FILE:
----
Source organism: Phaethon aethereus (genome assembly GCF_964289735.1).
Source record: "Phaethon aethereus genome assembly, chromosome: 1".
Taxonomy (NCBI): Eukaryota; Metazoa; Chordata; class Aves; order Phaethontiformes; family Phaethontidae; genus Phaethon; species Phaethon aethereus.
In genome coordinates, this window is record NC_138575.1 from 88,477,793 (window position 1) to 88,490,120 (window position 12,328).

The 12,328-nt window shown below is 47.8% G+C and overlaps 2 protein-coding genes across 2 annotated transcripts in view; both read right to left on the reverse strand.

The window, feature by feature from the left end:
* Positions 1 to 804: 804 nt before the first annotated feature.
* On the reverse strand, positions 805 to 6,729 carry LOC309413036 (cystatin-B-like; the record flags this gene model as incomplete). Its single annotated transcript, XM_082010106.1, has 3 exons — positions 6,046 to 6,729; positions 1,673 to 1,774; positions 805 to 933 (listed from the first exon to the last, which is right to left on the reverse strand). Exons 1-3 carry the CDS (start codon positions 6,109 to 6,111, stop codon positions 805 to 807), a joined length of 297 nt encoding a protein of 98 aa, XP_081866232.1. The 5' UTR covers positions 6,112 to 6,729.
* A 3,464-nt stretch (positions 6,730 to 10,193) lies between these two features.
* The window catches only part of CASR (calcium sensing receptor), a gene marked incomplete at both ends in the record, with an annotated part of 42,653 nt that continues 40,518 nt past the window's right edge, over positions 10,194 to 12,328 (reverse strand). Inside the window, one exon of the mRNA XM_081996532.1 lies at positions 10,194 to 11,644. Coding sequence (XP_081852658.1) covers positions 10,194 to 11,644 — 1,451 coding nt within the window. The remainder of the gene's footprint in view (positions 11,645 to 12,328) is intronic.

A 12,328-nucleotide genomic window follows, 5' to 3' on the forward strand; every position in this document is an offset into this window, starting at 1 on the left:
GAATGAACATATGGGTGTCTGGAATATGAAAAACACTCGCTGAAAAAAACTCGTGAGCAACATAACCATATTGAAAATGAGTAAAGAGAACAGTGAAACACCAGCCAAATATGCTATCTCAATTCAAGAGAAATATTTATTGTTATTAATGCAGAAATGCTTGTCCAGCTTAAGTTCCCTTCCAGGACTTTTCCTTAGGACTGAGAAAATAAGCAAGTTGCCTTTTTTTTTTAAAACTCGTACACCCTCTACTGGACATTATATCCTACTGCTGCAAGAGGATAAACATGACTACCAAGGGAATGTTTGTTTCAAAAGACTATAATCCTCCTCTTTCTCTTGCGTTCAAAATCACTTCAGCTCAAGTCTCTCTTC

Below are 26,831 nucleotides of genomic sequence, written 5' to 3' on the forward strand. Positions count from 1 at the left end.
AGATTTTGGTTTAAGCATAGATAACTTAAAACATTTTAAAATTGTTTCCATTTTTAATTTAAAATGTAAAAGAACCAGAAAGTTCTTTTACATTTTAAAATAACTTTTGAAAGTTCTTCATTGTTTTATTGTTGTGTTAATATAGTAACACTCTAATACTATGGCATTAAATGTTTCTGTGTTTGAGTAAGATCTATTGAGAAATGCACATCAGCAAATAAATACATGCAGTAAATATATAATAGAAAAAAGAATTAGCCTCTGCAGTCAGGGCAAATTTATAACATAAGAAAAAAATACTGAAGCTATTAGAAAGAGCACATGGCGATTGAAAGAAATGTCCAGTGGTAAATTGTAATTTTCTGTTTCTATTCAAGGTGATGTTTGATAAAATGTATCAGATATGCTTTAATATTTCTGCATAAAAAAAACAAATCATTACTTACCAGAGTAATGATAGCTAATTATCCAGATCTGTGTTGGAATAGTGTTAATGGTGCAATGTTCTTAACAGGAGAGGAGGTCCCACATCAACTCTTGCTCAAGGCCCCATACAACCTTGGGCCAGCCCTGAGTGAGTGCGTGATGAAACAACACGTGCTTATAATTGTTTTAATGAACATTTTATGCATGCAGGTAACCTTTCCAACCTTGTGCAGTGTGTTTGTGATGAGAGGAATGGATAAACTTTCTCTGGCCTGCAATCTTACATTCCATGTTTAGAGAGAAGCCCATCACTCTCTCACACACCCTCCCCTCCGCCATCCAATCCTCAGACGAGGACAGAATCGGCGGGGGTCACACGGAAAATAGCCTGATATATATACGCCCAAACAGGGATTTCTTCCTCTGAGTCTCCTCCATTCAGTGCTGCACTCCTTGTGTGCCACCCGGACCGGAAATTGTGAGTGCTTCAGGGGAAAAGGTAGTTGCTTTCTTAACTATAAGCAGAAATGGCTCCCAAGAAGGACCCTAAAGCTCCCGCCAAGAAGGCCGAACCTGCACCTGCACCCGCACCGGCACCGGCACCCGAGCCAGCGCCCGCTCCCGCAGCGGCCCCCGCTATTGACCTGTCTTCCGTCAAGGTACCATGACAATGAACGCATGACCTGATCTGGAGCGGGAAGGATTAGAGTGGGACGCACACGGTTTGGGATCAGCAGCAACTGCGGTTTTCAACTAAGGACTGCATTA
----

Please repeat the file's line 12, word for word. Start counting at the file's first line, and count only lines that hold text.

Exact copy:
GAATGAACATATGGGTGTCTGGAATATGAAAAACACTCGCTGAAAAAAACTCGTGAGCAACATAACCATATTGAAAATGAGTAAAGAGAACAGTGAAACACCAGCCAAATATGCTATCTCAATTCAAGAGAAATATTTATTGTTATTAATGCAGAAATGCTTGTCCAGCTTAAGTTCCCTTCCAGGACTTTTCCTTAGGACTGAGAAAATAAGCAAGTTGCCTTTTTTTTTTAAAACTCGTACACCCTCTACTGGACATTATATCCTACTGCTGCAAGAGGATAAACATGACTACCAAGGGAATGTTTGTTTCAAAAGACTATAATCCTCCTCTTTCTCTTGCGTTCAAAATCACTTCAGCTCAAGTCTCTCTTC